If you are familiar with the series, this book will take you deeper into the character and into the mysterious underground of Japan. I don't want to give anything away but the plot is laid out for you in the book descriptions available online.
What a great read and a fantastic immersion into this authors world of words!
I love espionage, legal, and detective thrillers but listen to most genres. Very frequent reviews. No plot spoilers! Please excuse my typos!
Pacific Burn is Book 3 in the Jim Brodie series. Brodie is a San Francisco-based dealer in Japanese antiques as well as head of Brodie International which is a global private investigations firm headquartered in Japan. He was raised in Japan and the US and is fluent in Japanese and English and an expert in Japanese martial arts. Brodie is a widower with a preteen daughter. In this book Brodie searches for a killer as he is sometimes helped and sometimes frustrated by US and Japanese government security agencies and police forces. The action moves between San Francisco, Tokyo, and Washington DC.
I have previously reviewed here at Audible Tokyo Kill which is Book 2 in the Jim Brodie series. Barry Lancet is a great author of mystery and suspense thriller novels. The quality of his books justifies a much larger audience than he has attracted so far. The Jim Brodie series is genuinely creative and uniquely different. Scott Brick's narration is rock solid.
I highly recommend this novel and this thriller series.
When I started this book Imeant to count all the martial arts blows.. but I fdid lose count as the blows sprinkled the landscale. This has nothing new to offer thecserious reader but for fans of fast paced rock 'em, sock 'ems - get out the popcorn.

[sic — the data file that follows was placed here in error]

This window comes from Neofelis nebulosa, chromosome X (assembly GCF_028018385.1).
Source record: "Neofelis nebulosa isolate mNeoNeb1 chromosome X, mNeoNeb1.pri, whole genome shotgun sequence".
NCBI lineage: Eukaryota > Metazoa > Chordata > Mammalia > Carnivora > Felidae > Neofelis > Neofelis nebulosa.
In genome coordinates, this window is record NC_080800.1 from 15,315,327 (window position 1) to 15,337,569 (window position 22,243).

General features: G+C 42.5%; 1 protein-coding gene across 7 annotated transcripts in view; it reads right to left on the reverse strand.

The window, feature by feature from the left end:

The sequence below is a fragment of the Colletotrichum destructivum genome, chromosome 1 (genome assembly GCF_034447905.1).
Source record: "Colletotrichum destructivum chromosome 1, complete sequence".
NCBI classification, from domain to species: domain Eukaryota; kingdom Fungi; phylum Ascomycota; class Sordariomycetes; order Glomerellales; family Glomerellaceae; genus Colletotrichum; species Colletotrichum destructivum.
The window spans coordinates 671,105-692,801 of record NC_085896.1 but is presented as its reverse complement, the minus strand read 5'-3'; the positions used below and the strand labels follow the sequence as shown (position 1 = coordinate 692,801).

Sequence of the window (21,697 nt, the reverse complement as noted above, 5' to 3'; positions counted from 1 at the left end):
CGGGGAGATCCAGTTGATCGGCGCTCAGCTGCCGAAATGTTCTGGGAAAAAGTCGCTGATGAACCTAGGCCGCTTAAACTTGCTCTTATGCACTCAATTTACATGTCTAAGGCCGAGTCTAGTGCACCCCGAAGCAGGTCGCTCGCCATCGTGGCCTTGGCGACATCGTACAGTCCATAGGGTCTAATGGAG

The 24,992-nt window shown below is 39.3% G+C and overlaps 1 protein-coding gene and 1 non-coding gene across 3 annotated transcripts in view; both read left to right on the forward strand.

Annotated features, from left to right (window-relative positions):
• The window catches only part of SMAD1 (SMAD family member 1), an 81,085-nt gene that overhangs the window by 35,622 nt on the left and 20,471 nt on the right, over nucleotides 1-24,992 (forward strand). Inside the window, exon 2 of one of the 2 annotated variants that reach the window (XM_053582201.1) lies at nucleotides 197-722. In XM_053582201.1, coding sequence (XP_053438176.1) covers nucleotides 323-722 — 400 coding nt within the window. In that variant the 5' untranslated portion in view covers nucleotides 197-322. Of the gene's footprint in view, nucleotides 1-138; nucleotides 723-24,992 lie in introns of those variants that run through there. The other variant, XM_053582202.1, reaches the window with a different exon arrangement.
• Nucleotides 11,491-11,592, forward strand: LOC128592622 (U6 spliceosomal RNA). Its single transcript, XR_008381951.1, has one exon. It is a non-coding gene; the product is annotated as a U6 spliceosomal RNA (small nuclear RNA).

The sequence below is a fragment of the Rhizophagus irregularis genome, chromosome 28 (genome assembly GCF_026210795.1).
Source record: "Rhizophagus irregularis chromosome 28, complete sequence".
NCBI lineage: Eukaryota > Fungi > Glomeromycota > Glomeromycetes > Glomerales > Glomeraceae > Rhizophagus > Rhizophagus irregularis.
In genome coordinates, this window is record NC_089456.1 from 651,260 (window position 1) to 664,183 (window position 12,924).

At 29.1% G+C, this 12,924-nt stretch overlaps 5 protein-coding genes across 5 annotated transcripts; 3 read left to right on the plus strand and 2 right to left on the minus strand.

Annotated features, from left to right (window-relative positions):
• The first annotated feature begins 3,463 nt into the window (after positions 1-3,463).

I bought this book on Audibles recommendation and am beyond pleased with this author. I love mystery and espionage stories and this one doesn't disappoint.
This was my first book by this author. It was difficult to pay attention and when I did, someone was getting killed or beaten up. I finally skipped to hear the epilogue and that was enough. Just not my cup of tea I guess.
As with the first two books, enjoy this book for the culture and researched details and try not to hate it for the spots that are silly. ("Silly" coming from a computer game playing science fiction and fantasy reading player of Dungeons & Dragons). Also, the protagonist is an ass, but he doesn't know it.
too many international location, too many characters, too many bad guys, main character too super human
no, too complicated
love Scott Brink performances
An educator and senior who listens to his books from his phone through his hearing aids.
As most crime fiction enthusiasts will atest, detectives come in a variety of personas. Author, Barry Lancet's protagonist, Jim Brodie, is a dealer of Japanese antiques and a private detective. He also a widower and single father of an eight year old daughter. Raised in Japan by a military father, he is fluent in the language, culture, and the criminal democracy of that country. All-in-all, this makes him an interesting character for which I would give the author an "A". However, the plot of Pacific Burn was very linear and predictable leaving me unpuzzled. Maybe the other novels using this gumshoe will show more oriental mystery.
Report Inappropriate Content